From the magazine, Rehabilitation, Tunnelling

In search of a better way

In the early 1940s, Gary Vermeer designed and built the first mechanical hoist for his grain wagon, an invention that transformed the backbreaking chore of unloading harvested crops into a simple task that could be completed with minimal effort in half the time. At that stage starting a manufacturing company was the furthest thing from his mind, but when other farmers saw the device in action Gary was inundated with requests to build one for them. So in 1948, Vermeer Manufacturing Company officially took root in a modest one-room cinderblock building that Gary and his cousin built on the west edge of the small rural farming community of Pella, Iowa.

Over the past 60 years, product innovation – or “finding a better way” – has defined the Vermeer Corporation and is at the root of everything the company does. The wagon hoist was just one of the many “firsts” developed by visionary inventor and ideas man Gary Vermeer. Other notable inventions include a PTO-powered hammermill, stump cutter, tree spade and hydrostatic-driven trencher. Today that list continues to grow with the development of niche products. While the same approach could describe almost any manufacturer that consistently develops a better product, at Vermeer it is just the beginning of the story.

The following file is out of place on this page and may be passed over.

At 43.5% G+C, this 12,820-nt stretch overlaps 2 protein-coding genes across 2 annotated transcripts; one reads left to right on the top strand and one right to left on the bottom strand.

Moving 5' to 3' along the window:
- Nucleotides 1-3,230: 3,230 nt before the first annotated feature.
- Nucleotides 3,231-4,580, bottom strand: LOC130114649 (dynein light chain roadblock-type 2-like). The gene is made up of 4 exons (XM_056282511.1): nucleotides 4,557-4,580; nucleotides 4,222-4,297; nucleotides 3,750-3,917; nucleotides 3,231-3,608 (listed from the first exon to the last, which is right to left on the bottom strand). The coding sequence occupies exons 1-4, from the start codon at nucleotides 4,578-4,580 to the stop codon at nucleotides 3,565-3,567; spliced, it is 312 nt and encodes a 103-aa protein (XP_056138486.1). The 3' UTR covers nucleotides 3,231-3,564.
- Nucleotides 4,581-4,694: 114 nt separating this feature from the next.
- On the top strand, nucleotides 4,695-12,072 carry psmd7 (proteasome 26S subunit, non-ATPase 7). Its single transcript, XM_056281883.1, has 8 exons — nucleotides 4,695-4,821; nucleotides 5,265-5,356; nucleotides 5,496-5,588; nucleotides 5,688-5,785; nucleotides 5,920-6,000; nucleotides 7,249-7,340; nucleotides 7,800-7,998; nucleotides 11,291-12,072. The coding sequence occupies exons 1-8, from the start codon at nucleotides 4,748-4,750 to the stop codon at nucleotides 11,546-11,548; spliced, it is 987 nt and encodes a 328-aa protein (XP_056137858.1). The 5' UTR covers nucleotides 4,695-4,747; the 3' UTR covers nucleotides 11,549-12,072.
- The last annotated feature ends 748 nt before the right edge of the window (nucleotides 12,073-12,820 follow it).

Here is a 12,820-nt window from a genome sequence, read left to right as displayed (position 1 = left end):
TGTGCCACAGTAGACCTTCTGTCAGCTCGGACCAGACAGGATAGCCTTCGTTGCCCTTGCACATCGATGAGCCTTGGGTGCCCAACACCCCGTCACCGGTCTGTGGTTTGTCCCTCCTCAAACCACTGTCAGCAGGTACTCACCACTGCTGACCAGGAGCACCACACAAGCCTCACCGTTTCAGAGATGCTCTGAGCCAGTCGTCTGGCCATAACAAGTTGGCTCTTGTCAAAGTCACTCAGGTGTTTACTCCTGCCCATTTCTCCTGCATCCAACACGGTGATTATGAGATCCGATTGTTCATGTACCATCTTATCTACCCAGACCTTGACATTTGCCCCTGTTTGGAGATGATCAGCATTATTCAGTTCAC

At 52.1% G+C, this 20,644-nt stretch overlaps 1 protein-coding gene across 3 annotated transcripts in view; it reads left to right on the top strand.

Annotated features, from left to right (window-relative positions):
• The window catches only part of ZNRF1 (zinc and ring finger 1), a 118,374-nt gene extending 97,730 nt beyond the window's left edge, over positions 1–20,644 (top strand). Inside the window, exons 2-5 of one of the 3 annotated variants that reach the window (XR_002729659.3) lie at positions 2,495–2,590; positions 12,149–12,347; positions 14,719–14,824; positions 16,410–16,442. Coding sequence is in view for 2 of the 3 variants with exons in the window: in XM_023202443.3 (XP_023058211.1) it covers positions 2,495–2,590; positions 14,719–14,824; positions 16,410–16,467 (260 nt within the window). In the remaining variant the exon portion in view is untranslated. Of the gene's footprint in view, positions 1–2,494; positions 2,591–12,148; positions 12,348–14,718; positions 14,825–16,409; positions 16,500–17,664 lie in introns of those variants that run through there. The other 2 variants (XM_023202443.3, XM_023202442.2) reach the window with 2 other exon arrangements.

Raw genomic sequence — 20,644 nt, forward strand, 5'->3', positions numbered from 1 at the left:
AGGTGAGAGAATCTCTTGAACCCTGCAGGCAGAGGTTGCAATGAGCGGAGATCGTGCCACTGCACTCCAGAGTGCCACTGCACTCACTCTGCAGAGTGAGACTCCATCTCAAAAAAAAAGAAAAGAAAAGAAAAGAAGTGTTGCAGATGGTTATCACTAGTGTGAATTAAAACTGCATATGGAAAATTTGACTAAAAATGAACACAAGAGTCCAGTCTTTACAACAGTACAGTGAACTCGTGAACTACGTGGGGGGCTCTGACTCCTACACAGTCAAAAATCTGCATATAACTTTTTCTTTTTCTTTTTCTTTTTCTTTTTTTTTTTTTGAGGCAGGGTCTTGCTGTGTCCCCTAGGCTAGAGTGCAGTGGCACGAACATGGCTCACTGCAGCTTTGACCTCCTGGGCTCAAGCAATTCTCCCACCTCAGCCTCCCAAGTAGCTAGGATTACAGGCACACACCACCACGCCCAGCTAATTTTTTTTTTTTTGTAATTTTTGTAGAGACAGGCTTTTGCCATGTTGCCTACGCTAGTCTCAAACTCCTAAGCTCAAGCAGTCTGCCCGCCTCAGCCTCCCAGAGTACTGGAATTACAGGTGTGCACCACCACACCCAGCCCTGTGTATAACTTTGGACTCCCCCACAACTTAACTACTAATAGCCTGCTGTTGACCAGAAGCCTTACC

Gary stepped away from managing day-to-day operations in 1989, and under the capable leadership of the current management team – led by second-generation Vermeer family members, son, Bob Vermeer and daughter, Mary Vermeer Andringa – Vermeer employment numbers have nearly doubled. The brother-and-sister team also remains steadfast in carrying on the traditions established by patriarch founder Gary.

Not only is Vermeer recognised worldwide as being among the most innovative equipment manufacturers, but the processes by which it does so are equally impressive. Bob and Mary have discovered better ways not only for developing new products that ultimately better serve the needs of customers, but also internally, to streamline the manufacturing process.

Continuous improvement